I have a form that when submitted to CF will perform validation, then insert all the information into 2 or 3 (depending) sheets in Excel, drop it into an email and send it off.
The recipient of the email then puts focus on one of the sheets in Excel and does a "Save As.." into a tab-delimited txt file. Easy peasy, right?
The recipient then takes that txt file and submits it to ACT (I have no idea what ACT is, but I'm guessing it's another application that I don't have access to.)
One minor problem, though, is that a few of the columns in the txt file have all associated values inside double quotes, which is screwing up inserting the data into ACT.
Here is a txt file example:
BOOKING TYPE ORIGIN DESTINATION
D2D DOD "Charleston, SC" "Destin, FL"
D2D NDOD "St. Louis, MO" "Chicago, IL"
P2P FMS "Jupiter, FL" "Los Angeles, CA"
Any thoughts on why Excel is encasing some values in double quotes?
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I may have just figured it out, by trial-and-error.
Comma. It appears as though saving to a tab-delimited txt file is very similar to saving as a comma-separated-values csv file, and Excel is inserting the value into double quotes as a way of preventing any application from thinking that the comma delineates the end of a value.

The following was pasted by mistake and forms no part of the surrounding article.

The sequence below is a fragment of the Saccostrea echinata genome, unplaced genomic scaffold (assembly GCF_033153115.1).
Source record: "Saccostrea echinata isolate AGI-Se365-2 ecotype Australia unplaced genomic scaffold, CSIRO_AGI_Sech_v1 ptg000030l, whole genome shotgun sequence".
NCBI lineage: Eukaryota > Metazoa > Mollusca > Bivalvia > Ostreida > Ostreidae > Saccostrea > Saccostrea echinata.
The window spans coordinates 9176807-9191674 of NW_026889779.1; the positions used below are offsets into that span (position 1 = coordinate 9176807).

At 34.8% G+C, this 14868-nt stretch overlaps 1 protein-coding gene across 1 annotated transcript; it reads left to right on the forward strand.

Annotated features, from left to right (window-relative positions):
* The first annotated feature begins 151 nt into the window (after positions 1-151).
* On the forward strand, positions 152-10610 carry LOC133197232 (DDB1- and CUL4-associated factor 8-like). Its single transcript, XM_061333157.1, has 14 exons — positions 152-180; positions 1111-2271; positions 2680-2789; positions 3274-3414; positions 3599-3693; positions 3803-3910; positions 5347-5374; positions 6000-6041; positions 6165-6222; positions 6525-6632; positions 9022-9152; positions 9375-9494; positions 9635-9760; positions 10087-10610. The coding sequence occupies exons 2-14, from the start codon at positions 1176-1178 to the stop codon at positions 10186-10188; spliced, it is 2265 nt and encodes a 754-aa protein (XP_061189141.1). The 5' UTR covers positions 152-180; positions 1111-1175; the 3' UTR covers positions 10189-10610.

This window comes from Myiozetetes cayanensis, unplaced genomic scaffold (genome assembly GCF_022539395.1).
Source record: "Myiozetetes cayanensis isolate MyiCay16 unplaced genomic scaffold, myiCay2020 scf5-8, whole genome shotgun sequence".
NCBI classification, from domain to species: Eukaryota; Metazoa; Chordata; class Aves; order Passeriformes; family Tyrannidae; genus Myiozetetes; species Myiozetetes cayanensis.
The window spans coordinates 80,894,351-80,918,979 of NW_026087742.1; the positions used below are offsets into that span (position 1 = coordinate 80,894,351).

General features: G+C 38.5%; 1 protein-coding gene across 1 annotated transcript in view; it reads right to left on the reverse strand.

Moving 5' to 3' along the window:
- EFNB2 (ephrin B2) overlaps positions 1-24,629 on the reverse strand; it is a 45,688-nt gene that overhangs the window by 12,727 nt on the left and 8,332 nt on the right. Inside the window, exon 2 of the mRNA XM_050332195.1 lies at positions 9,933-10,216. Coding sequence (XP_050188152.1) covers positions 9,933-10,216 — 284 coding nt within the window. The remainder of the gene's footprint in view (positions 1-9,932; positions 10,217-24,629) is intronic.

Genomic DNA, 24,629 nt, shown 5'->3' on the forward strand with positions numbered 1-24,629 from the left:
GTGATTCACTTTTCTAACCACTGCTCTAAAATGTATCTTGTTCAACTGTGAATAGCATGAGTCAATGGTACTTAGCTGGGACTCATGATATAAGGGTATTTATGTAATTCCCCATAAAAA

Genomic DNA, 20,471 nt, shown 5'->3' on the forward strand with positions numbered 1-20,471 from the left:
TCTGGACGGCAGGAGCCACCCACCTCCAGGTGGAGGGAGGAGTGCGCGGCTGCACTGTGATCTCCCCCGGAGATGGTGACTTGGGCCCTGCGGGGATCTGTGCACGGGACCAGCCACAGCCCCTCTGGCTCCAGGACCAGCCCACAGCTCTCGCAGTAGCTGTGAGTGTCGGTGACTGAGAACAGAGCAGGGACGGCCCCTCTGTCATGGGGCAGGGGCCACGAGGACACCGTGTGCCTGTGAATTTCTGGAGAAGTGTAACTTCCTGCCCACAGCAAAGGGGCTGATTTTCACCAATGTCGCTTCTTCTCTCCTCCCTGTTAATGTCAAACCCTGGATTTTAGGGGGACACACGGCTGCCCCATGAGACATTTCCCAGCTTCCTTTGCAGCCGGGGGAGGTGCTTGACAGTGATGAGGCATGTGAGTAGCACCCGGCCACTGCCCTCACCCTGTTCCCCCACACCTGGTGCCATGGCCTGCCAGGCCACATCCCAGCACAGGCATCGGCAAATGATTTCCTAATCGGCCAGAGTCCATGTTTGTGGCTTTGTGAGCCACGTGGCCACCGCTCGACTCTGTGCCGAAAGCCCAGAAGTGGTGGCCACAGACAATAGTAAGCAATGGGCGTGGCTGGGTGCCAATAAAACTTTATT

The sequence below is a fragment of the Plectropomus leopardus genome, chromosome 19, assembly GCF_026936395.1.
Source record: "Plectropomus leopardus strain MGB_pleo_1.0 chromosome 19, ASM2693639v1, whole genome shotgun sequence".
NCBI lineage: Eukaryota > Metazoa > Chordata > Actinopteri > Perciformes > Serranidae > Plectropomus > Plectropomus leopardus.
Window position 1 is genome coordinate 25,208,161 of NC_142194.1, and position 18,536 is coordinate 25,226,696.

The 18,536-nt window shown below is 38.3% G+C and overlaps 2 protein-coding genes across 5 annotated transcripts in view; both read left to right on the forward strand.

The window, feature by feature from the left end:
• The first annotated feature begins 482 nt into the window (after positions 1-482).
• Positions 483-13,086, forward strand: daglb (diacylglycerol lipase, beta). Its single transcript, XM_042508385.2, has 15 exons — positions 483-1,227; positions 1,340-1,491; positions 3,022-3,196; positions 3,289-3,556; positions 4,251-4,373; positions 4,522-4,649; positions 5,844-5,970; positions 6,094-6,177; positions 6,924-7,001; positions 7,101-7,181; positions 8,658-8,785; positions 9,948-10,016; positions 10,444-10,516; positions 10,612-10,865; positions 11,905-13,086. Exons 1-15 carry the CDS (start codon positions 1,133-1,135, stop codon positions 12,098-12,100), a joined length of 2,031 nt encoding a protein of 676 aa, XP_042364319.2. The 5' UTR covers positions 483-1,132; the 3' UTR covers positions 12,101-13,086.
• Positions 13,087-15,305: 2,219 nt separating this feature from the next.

I created an Excel file, filled some cells with text, and some cells with text containing a comma.
Then, I did a "Save As.." to a tab-delimited txt file. The txt file had double quotes around the values that contained a comma, and none of the values that didn't.
So, it's not a scientific approach, but I am assuming that commas are the culprit.
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I suspect if you formatted the columns in Excel (or in CFML building the XML) to indicate if a column was a string, it would then put the double quotes around all values in that column.
I am not formatting the type, which I believe defaults to "General". Right-click the associated cell in the Excel and selecting "Format cells.." shows that it is General. Same thing for the columns that aren't getting the double quotes. As far as I can tell, it's just fields that have value that contains a comma. So far, that's the only common denominator.
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